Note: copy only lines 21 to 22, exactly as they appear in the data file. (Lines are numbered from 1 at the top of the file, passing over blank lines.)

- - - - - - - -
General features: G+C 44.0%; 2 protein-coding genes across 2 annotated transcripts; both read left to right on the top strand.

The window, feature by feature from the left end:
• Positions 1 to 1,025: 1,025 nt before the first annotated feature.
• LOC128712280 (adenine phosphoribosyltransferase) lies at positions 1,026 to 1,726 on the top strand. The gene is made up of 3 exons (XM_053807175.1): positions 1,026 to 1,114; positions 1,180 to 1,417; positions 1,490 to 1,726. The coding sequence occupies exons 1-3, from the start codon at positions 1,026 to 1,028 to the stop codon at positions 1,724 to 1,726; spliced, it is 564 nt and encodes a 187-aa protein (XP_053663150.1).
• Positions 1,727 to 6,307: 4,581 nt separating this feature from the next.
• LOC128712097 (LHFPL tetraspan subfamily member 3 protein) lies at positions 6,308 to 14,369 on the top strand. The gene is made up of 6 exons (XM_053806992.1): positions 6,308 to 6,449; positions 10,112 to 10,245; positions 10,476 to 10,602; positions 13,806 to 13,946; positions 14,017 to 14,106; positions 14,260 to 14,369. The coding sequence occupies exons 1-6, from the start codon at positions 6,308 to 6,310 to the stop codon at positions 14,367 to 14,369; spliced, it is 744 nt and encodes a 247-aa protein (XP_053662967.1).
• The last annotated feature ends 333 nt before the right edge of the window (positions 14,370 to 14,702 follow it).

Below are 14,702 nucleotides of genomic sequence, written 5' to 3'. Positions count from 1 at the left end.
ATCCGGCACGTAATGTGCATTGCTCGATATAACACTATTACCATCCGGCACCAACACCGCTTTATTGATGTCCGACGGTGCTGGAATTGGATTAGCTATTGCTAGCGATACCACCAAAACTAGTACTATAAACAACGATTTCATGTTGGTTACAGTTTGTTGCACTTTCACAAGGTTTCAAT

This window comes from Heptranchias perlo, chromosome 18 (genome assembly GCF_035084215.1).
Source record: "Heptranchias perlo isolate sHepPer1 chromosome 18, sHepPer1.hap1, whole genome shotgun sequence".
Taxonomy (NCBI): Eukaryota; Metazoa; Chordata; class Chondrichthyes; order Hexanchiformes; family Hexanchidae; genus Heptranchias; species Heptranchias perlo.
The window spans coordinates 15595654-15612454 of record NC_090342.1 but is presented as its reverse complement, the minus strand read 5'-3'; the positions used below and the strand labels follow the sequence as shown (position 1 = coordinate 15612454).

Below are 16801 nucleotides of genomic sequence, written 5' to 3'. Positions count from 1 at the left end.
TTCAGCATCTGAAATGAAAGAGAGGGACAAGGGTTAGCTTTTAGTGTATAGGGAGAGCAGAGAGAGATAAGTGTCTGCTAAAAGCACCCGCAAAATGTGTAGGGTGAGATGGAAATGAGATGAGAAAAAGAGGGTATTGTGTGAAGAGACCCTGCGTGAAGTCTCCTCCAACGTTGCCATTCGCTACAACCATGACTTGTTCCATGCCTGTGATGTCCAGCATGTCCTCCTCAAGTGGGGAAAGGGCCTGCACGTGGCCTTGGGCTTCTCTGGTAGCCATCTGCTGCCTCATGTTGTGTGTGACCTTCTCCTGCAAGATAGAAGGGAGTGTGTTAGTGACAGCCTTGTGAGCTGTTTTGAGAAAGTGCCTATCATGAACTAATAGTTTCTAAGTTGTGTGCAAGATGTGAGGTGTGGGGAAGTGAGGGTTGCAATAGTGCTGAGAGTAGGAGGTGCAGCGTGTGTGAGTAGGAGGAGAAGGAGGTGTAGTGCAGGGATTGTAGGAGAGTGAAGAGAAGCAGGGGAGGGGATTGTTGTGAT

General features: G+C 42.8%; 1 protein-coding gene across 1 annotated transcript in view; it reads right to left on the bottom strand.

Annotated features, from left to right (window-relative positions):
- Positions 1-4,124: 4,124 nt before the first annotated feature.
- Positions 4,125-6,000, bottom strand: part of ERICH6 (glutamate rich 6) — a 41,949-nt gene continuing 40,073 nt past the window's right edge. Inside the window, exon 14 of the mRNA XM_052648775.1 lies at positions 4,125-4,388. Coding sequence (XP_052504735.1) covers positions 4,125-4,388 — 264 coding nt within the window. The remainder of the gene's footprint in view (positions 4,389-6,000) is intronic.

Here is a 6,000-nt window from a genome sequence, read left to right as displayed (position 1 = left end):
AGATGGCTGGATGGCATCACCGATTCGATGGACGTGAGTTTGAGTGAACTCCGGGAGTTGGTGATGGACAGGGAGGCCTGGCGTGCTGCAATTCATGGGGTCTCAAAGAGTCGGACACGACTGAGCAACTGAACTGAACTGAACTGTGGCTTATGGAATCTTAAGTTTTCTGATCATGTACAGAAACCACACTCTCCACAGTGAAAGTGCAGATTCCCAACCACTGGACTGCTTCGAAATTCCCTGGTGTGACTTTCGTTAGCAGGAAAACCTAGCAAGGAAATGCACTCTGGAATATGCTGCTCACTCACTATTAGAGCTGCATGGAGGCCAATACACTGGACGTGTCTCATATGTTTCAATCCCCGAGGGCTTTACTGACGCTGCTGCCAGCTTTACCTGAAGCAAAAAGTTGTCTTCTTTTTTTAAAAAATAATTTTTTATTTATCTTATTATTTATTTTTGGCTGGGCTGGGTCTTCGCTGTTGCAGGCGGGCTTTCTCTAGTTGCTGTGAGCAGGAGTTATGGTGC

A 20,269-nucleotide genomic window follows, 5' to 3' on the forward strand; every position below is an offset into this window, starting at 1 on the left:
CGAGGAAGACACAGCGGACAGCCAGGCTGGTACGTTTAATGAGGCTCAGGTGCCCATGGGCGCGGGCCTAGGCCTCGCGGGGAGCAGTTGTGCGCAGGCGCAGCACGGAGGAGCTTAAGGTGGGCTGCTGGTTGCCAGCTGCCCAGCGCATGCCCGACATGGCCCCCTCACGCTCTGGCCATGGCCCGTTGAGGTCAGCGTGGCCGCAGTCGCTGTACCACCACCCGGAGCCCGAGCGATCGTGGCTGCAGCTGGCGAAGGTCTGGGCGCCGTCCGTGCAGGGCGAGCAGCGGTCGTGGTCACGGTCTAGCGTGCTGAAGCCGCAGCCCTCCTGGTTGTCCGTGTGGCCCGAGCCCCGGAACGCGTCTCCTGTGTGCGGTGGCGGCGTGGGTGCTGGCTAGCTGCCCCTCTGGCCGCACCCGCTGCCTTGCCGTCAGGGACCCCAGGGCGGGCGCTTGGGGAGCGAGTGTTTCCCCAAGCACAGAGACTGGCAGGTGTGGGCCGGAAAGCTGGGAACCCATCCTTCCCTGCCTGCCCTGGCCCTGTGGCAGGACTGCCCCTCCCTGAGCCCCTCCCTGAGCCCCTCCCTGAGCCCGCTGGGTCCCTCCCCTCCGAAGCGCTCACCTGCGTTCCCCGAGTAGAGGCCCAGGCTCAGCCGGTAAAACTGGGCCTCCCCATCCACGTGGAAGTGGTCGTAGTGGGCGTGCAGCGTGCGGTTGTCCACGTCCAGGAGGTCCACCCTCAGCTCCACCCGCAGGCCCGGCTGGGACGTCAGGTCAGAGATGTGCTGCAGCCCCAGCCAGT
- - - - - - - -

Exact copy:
AGATGGCTGGATGGCATCACCGATTCGATGGACGTGAGTTTGAGTGAACTCCGGGAGTTGGTGATGGACAGGGAGGCCTGGCGTGCTGCAATTCATGGGGTCTCAAAGAGTCGGACACGACTGAGCAACTGAACTGAACTGAACTGTGGCTTATGGAATCTTAAGTTTTCTGATCATGTACAGAAACCACACTCTCCACAGTGAAAGTGCAGATTCCCAACCACTGGACTGCTTCGAAATTCCCTGGTGTGACTTTCGTTAGCAGGAAAACCTAGCAAGGAAATGCACTCTGGAATATGCTGCTCACTCACTATTAGAGCTGCATGGAGGCCAATACACTGGACGTGTCTCATATGTTTCAATCCCCGAGGGCTTTACTGACGCTGCTGCCAGCTTTACCTGAAGCAAAAAGTTGTCTTCTTTTTTTAAAAAATAATTTTTTATTTATCTTATTATTTATTTTTGGCTGGGCTGGGTCTTCGCTGTTGCAGGCGGGCTTTCTCTAGTTGCTGTGAGCAGGAGTTATGGTGC

A 20,269-nucleotide genomic window follows, 5' to 3' on the forward strand; every position below is an offset into this window, starting at 1 on the left: